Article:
The day they met in our Cancer Center waiting room, two patients didn’t realize they were creating something life changing for their community. What began as a simple conversation between strangers led to a powerful connection – and Hope Brigade was born.
Sarah Halligan-Wright remembers walking into that waiting room at Yuma Regional Medical Center Cancer Center feeling frustrated and down. She was there for one of her last radiation treatments. After a while, she began talking with some fellow patients.
What followed was a conversation filled with much-needed ideas, support and heart-felt understanding that only cancer survivors can give each other.
Halligan-Wright went home that day, not only feeling better – but feeling uplifted, empowered and ready to live. She also left the Cancer Center that day with the budding idea of sharing that same kind of priceless support with other cancer patients – by creating a support group.
“Our conversation had been so therapeutic. We stayed three hours after we had our treatment that day,” recalled Halligan-Wright. “We were able to talk with each other and knew we were not alone. We knew everyone else was going through the same thing.”
She added, “I left there so happy, so excited. I knew we needed to share that same opportunity with others.”
Doctors diagnosed Halligan-Wright, 33, with breast cancer in the fall of 2015. She and her husband have a young daughter who Halligan credits for giving her the drive and determination to take every step through her cancer experience.
“For me, being a Mom was a blessing. I knew I could not fathom leaving my daughter,” Halligan Wright said. “I knew I was going to make it through this – beat this. She is only two years old and I want to be there for her.”
Halligan-Wright chose to receive treatment in Yuma after she compared services in regional cities such as Phoenix with what is available here at home. She adds that she also couldn’t image having to travel during cancer treatment, being on the road when she would probably feel her very worst.
Just a few months after Halligan-Wright and her friends’ first time meeting each other at the Cancer Center, Hope Brigade is giving cancer patients exactly the support and understanding the founding friends had intended. Both male and female cancer patients of all ages and representing all types of cancers attend and enjoy the support group’s meetings.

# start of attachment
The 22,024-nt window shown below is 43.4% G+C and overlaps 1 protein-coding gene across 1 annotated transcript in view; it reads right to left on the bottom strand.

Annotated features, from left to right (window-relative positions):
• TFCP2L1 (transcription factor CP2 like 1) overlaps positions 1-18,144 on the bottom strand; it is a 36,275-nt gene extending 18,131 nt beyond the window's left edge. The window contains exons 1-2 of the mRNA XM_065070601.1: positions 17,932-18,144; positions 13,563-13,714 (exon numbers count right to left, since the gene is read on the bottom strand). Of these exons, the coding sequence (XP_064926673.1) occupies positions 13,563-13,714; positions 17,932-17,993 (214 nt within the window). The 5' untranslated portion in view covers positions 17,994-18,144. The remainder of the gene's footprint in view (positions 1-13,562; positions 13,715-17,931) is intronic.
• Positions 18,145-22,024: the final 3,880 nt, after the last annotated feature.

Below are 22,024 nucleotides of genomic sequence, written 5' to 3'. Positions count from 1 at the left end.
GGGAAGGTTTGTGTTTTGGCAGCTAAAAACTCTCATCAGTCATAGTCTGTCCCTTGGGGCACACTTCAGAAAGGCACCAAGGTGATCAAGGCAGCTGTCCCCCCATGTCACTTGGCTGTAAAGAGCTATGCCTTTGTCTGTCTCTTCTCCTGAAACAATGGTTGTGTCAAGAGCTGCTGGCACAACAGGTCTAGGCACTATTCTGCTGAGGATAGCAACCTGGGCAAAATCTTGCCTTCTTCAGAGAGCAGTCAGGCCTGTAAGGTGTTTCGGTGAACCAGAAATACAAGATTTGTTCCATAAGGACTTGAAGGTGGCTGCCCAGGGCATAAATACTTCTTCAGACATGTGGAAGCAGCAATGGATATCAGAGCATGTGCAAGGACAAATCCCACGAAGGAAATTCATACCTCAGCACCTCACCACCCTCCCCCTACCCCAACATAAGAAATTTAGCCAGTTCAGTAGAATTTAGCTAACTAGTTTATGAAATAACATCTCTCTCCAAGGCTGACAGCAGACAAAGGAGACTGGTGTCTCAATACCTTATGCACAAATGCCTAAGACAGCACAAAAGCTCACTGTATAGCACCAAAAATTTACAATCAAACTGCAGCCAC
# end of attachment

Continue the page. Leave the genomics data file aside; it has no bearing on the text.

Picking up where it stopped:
Halligan-Wright explains that sometimes a cancer patient simply needs the opportunity to talk with someone who can empathize – truly relate to – conversations about everything from fears and challenges to practical questions about cooking and getting exercise.
“Nobody else truly understands what it feels like to have cancer. You can’t just explain chemo. You can’t
just describe the sensation you get from radiation,” said Halligan-Wright. “To have someone say ‘Oh,
my gosh. I have that same exact thing, it’s like ‘Okay, I am going to live.’ It is so comforting to know that
someone else completely understands.”
Hope Brigade meets twice a month, combining patient-to-patient support with information and
resources shared by guest speakers ranging from Cancer Center physicians to regional experts on
Today, having been blessed so much throughout her own journey with cancer, Halligan-Wright says she just wants to pay it back and help others. In addition to support, she added, much of that help comes in the form of spreading awareness. “There are just so many resources available for cancer patients. Every time I visit the Cancer Center, there seems to be something new or improved,” she said with enthusiasm. “It’s just awesome to see the Cancer Center grow and I want people to know about it.”